Two museums, two skins; one designed by “high-art” architecture firm Diller Scofidio + Renfro, the other by the car-loving Eugene Kohn, partner at corporate architecture firm Kohn Pedersen Fox; both fabricated by LA’s Matt Construction. What do they mean for architecture?
Two museums, two skins; one designed by “high-art” architecture firm Diller Scofidio + Renfro, the other by the car-loving Eugene Kohn, partner at corporate architecture firm Kohn Pedersen Fox (both New York firms); both built by LA firm Matt Construction.
Gefilte Fish and Guy Fieri
One is largely viewed as serious architecture, the other is already seen by some as kitsch, but both are inspiring colorful characterizations.
The Broad’s concrete “veil” has been likened to a “mattress,” a “cheese-grater,” the “skin of gefilte fish,” and a “1960s parking garage in Pomona.”
The exterior steel ribbons of the Petersen Automotive Museum, due to reopen in December, bring to mind “Guy Fieri,” and an “unspooled Diet Coke can, a pair of toe socks and the Edsel of architecture.”
Why are we seeing more of these kinds of complex façades?
Frank Gehry kicked off the trend when he integrated CATIA into architecture (CATIA, or “Computer Aided Three-Dimensional Interactive Application,” was originally developed by French company Dassault for designing its Mirage fighter jet).
This digital convergence of design and custom fabrication made possible the Bilbao Guggenheim, the Walt Disney Concert Hall, Thom Mayne’s Emerson College on Sunset Boulevard, below, and numerous complex skins the world over.
Fabulous or Façadist?
At best, argues architect Elizabeth Diller, this approach to design and construction allows for facades to take on a fanciful form while being “performative” at the same time.
In the case of The Broad, she says the “veil absorbs light, handles the building’s large spans and creates a shaded arcade.”
But she cautions, such skins can also simply be decorative, harkening back to “Postmodernism” when boxy buildings were slathered with neo-historicist, ornamental façades, an approach termed pejoratively “façadism” or “façadomy.”
It’s a term that might apply to the Petersen Automotive Museum, whose silvery ribbons simply wrap the existing Welton Becket building, while unconnected changes are being made to the interior.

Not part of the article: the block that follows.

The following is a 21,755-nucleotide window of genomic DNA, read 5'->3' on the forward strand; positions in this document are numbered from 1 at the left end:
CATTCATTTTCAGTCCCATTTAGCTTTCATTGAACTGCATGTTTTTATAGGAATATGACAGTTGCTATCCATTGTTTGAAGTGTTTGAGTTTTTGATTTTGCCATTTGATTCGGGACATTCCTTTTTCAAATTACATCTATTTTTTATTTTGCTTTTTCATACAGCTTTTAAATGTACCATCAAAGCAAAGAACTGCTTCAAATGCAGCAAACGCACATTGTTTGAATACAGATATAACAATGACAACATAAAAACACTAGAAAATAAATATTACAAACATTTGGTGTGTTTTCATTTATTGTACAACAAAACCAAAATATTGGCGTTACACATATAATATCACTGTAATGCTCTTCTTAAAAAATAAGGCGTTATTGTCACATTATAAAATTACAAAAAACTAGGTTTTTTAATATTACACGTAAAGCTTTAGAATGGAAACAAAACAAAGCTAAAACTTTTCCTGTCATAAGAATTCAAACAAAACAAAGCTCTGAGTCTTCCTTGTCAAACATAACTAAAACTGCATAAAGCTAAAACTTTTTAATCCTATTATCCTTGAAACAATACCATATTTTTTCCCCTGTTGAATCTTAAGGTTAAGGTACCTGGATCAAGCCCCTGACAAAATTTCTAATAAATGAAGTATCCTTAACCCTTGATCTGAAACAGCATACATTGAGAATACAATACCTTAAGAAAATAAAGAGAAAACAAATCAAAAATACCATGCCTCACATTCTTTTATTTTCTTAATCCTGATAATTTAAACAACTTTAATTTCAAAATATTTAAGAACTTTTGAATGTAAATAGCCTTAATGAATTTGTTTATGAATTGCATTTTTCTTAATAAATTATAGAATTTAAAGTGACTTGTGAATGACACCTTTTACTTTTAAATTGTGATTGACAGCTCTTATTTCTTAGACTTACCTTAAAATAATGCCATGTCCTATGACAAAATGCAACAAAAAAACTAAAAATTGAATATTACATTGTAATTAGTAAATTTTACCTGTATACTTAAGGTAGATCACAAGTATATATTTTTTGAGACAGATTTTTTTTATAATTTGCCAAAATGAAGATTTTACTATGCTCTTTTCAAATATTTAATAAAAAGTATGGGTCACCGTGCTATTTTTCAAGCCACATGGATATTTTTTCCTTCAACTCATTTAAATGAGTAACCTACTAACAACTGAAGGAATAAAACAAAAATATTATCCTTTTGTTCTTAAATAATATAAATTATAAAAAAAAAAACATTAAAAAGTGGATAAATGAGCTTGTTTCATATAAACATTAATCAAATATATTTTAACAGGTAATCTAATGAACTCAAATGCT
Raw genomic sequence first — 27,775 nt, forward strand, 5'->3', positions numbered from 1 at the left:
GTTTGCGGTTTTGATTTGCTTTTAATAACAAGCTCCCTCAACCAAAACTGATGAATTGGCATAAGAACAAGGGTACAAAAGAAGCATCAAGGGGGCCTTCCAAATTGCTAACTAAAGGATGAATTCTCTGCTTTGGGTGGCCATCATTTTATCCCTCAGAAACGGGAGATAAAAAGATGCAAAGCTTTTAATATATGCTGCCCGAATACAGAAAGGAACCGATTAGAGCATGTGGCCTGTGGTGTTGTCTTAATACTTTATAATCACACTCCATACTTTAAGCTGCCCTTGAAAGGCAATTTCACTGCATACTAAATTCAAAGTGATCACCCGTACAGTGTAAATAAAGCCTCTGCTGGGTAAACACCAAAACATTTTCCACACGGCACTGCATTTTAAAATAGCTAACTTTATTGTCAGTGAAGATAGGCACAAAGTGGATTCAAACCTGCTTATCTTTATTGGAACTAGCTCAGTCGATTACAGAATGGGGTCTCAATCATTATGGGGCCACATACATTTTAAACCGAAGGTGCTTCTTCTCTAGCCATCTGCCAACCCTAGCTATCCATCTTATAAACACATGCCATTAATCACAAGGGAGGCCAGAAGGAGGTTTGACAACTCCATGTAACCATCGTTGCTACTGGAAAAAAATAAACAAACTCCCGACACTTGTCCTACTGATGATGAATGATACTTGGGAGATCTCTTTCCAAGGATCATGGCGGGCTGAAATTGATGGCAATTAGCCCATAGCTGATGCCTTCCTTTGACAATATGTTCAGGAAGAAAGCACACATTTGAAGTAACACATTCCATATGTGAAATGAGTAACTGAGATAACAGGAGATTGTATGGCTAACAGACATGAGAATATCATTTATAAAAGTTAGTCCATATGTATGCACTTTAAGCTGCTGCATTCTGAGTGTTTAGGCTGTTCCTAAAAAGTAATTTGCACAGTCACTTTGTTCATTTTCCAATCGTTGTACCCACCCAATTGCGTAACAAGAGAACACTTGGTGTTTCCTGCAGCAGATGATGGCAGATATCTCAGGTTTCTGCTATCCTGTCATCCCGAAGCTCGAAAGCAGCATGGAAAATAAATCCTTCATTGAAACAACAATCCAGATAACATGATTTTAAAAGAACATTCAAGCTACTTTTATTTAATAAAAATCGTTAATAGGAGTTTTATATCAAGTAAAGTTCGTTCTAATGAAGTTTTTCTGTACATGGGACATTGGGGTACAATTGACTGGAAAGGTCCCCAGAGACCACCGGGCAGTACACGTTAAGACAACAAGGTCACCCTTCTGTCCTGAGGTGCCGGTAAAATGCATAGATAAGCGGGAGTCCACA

But the Petersen’s makeover is certainly an effective approach, turning the Southwest corner of Fairfax and Wilshire into an unmissable billboard for the museum’s contents — while thumbing its nose exuberantly at the Peter Zumthor-designed slab of European good taste that is intended to take the place of four early LACMA buildings on the opposite side of the road.
And it’s an approach that has deep roots in Los Angeles, where businesses that shout their presence have been the norm (think, Norms, for starters), and cosmetic surgery is routine for people and buildings.
The latter was brilliantly explored in Exterior Decorating, a book by the late John Chase about how West Hollywood decorators unabashedly made over the facades of their stucco box homes.
LA takes pleasure, said the LA Times’ Carolina Miranda on this DnA, in flouting rules for architectural appropriateness in favor of being “deliriously uncouth.”
What do you think of these façades? Send us your thoughts.
Hear from the clients and architect of the Petersen Automotive Museum skin design, on this DnA. Hear from the builders of the Petersen skin, on this DnA. Hear Elizabeth Diller, Marissa Gluck and Carolina Miranda talk skins, the Broad and the Petersen skin, here and in the audio below. Check out Carolina Miranda’s LA Times column on the topic, here. Read about the interior design here.